House Republicans pulled a measure that included an amendment to allow Confederate flag imagery to remain displayed on graves and cemeteries on federal land in some circumstances — a move that followed passionate pleas from a diverse cadre of lawmakers Thursday to remove the divisive symbol.
The ensuing back-and-forth further fanned a national debate over the flag and its symbolism.
Rep. Hakeem Jeffries, D-N.Y., who is African American, spoke on the U.S. House floor Thursday morning standing with a large Confederate flag next to him and urged his colleagues to vote against the amendment. He called sentimental attachment to the flag “historic amnesia.”
"Mr. Speaker, if this Confederate battle flag prevailed in war 150 years ago I would not be standing here as a member of the United States Congress, I would be here as a slave," Jeffries said in an impassioned floor speech.
He was followed by a line of speakers, many of them members of the Congressional Black Caucus, who denounced the amendment.
Related: South Carolina House Votes to Remove Confederate Flag From Capitol
The brouhaha began when Rep. Ken Calvert, R-Calif. offered the amendment late Wednesday night to the 2016 Interior-Environment spending bill. The bill had already been worked through, with members offering amendments, for several hours.
Calvert’s was the final amendment added to the bill.
“This amendment will codify existing National Park Service policy and directives with regard to the decoration of cemeteries and concession sales. I urge adoption of my amendment,” Calvert said when offering the amendment.
Calvert said in a statement released later, the same night state lawmakers in South Carolina debated removing the Confederate flag from their state's capitol grounds in the wake of fatal shootings of nine black church members, some southern members of the U.S. House Republicans came to GOP leadership and asked him to offer the measure.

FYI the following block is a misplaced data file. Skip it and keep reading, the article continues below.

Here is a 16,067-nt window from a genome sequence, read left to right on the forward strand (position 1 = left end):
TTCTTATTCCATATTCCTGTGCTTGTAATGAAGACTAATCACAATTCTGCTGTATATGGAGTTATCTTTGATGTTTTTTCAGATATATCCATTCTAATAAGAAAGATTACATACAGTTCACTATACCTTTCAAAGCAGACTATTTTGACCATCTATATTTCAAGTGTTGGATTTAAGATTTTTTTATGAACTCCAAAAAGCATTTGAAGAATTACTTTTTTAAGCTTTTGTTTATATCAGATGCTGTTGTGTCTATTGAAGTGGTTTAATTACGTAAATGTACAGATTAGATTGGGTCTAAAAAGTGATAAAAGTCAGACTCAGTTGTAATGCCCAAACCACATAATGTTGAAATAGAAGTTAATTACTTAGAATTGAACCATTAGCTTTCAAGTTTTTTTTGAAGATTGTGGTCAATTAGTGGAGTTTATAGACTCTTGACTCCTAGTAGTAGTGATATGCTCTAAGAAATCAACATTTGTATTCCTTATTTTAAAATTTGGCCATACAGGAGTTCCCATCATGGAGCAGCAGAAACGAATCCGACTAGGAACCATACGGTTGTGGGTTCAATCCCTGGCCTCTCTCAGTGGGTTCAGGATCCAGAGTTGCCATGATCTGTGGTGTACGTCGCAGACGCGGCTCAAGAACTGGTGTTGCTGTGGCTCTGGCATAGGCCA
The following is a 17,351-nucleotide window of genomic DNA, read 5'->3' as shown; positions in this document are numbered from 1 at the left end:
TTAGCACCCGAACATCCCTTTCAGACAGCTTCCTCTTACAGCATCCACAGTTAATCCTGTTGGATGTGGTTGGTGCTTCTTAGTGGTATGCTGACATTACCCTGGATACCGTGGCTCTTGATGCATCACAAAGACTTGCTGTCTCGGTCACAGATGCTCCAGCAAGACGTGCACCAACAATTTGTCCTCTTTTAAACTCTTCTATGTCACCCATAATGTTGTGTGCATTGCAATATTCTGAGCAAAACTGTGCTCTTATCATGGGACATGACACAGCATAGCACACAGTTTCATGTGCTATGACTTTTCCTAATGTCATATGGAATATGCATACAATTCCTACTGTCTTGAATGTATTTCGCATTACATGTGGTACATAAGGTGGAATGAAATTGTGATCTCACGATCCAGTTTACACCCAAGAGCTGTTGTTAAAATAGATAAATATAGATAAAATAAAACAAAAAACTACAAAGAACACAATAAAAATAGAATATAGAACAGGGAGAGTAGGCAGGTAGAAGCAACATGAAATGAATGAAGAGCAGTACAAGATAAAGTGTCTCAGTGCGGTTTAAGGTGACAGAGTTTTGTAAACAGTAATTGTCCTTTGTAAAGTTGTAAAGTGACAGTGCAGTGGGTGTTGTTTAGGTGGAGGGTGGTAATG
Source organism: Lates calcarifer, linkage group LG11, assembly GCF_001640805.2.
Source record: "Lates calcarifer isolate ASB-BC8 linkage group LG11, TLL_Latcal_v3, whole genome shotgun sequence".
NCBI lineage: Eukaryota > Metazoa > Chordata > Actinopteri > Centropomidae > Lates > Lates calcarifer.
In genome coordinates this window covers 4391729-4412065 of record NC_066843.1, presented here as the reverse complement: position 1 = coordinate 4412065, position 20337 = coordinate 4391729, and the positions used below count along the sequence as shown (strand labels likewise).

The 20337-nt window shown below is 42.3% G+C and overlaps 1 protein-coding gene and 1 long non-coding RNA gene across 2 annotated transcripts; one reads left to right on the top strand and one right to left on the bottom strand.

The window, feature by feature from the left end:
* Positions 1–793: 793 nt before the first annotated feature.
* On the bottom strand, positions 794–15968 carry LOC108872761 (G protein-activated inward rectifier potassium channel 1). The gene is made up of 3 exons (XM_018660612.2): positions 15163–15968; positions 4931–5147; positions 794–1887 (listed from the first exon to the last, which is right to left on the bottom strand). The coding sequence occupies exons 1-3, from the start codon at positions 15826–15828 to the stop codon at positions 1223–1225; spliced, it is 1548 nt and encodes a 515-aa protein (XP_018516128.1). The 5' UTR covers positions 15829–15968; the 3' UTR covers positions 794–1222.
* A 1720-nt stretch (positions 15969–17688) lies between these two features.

Related: GOP Scrambles to Address Racial Issues Amid Trump, Flag Debates
House Speaker John Boehner, an Ohio Republican, said during a press conference Thursday the action was an attempt to codify the Obama administration's directive to national cemeteries. He added that while he did not feel Confederate flags should be at federal cemeteries, he did not want the issue to "become some political football."
"Listen, we all witnessed the people of Charleston, and the people of South Carolina come together in a respective way to deal with frankly what was a very horrific crime and a difficult issue with the Confederate flag," he said. "I actually think it's time for some adults here in the Congress to actually sit down and have a conversation about how to address this issue."
Officials say the killings of nine parishioners at Emanuel AME Church when a gunman opened fire during a bible study session last month were racially motivated. After the massacre, photos emerged showing Dylann Roof, the self-confessed gunman, holding the Confederate flag.
"I stand here with chills next to it."